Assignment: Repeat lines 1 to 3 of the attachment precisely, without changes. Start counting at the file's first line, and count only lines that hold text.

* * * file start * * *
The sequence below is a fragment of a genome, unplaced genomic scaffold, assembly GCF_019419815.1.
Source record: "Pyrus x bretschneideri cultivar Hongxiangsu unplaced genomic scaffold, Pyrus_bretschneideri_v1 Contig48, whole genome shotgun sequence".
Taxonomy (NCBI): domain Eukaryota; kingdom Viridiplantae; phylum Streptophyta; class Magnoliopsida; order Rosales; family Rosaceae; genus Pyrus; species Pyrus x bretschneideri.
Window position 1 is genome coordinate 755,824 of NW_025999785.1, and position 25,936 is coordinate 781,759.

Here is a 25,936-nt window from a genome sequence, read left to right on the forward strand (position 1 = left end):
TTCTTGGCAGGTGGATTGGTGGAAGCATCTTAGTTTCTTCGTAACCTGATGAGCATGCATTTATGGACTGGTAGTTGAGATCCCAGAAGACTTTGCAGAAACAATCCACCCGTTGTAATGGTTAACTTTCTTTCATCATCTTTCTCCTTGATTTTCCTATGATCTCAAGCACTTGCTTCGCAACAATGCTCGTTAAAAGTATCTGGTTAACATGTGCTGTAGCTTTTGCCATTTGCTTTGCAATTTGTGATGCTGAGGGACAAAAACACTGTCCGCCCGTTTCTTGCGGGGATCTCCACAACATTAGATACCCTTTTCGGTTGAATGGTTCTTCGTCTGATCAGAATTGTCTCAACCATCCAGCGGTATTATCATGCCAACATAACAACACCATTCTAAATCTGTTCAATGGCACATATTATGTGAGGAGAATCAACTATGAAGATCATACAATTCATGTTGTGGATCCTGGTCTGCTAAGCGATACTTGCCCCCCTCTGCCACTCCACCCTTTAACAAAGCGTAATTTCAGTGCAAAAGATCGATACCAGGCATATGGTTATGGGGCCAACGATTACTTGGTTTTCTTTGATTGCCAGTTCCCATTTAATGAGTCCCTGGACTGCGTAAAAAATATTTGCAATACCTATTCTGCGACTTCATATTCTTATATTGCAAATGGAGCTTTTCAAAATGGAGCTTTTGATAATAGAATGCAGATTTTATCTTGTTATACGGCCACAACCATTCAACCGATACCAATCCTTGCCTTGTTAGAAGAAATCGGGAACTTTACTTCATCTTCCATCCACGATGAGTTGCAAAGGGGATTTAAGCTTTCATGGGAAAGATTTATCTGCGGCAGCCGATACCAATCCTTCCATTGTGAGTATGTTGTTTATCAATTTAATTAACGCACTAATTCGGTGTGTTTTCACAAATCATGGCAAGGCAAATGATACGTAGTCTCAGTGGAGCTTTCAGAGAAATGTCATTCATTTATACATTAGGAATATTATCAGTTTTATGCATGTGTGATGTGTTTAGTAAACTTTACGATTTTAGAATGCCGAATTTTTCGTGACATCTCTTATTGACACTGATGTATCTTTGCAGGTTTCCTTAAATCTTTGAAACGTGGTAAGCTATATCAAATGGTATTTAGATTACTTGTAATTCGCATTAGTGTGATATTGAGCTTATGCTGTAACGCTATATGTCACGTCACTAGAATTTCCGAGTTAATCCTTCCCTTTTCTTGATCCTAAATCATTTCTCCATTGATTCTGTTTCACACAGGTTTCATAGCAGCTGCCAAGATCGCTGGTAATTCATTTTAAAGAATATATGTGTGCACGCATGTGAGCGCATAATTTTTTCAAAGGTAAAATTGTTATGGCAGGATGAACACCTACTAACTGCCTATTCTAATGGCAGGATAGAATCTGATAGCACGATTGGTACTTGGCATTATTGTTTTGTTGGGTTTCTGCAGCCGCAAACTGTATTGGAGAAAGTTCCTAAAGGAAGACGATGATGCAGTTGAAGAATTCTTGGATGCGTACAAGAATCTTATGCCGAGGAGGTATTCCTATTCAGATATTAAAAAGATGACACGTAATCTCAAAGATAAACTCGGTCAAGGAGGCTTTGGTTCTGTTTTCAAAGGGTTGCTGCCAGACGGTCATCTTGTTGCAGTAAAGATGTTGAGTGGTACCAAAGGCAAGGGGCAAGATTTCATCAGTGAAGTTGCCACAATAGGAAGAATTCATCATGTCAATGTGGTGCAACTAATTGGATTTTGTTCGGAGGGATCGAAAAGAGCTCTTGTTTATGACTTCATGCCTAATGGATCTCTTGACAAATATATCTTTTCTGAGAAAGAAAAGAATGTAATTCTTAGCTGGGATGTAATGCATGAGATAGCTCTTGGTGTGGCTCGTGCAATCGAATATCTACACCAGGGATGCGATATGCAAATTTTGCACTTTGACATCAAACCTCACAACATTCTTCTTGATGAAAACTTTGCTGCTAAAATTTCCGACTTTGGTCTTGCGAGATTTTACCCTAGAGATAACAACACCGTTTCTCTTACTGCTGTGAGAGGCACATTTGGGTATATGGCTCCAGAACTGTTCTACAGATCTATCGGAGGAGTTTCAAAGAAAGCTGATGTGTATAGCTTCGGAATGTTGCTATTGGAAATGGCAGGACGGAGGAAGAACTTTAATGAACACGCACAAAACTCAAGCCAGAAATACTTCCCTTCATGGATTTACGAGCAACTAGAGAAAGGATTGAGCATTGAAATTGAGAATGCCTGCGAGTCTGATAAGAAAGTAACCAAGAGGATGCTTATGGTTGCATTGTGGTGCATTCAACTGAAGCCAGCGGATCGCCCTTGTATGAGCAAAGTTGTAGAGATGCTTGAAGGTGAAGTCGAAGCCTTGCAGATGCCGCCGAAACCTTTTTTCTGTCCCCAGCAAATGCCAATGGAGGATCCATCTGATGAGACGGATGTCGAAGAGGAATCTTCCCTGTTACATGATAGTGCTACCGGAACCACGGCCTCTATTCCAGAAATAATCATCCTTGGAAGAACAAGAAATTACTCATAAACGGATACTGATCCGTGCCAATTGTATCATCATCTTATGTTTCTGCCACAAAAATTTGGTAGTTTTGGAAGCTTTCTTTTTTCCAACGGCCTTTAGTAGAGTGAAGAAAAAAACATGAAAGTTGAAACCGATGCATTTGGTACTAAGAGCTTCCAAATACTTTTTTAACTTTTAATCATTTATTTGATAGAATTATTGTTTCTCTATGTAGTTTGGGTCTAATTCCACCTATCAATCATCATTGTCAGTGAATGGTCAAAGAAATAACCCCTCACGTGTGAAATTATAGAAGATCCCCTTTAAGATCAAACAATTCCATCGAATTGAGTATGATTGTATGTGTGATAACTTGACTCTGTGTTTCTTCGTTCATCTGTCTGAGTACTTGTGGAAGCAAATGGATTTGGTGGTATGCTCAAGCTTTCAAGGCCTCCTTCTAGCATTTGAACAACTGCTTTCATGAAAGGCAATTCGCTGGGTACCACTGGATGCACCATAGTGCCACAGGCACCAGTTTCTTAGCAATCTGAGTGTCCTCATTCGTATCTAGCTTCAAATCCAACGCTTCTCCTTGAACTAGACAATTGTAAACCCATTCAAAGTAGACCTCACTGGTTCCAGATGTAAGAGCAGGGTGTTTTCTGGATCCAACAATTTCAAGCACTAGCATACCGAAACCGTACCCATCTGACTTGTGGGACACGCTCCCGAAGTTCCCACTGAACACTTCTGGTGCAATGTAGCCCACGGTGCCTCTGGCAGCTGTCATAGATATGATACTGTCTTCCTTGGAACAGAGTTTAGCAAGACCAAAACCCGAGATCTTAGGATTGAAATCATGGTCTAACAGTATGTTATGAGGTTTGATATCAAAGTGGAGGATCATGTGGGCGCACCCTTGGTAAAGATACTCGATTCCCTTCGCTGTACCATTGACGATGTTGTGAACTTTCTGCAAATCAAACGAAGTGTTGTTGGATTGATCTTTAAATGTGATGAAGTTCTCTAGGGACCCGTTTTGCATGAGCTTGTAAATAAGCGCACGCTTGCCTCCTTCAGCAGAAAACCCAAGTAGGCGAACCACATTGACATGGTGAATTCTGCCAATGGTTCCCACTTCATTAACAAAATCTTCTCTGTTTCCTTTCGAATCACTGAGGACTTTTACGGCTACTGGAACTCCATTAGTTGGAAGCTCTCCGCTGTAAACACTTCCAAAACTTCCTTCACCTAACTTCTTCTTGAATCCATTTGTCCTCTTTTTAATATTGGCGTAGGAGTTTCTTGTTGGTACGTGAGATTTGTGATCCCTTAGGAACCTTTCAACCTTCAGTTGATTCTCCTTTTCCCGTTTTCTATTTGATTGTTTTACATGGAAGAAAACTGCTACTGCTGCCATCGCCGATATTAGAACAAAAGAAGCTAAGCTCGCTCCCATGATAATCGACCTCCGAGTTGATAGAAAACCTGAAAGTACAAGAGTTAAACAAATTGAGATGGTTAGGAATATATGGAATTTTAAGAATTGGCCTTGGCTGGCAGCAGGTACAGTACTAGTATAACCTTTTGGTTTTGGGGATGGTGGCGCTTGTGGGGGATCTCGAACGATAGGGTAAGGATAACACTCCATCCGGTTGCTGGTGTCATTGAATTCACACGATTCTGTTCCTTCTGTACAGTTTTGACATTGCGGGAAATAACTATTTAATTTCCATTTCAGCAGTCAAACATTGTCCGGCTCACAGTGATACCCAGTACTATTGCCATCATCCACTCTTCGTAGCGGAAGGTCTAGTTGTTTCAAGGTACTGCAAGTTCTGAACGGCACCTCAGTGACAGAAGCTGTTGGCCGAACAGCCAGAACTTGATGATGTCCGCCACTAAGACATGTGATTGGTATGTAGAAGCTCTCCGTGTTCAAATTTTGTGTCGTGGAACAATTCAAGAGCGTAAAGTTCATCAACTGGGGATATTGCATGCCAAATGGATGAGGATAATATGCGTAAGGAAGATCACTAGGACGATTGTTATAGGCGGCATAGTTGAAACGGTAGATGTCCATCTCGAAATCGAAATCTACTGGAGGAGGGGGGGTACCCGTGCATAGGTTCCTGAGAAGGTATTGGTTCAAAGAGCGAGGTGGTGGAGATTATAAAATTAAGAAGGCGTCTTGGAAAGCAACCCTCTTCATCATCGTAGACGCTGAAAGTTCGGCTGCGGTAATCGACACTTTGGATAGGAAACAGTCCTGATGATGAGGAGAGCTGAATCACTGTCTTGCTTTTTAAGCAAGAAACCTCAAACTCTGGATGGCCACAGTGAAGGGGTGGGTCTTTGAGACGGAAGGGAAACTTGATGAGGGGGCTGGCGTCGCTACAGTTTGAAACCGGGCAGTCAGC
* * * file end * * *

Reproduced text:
The sequence below is a fragment of a genome, unplaced genomic scaffold, assembly GCF_019419815.1.
Source record: "Pyrus x bretschneideri cultivar Hongxiangsu unplaced genomic scaffold, Pyrus_bretschneideri_v1 Contig48, whole genome shotgun sequence".
Taxonomy (NCBI): domain Eukaryota; kingdom Viridiplantae; phylum Streptophyta; class Magnoliopsida; order Rosales; family Rosaceae; genus Pyrus; species Pyrus x bretschneideri.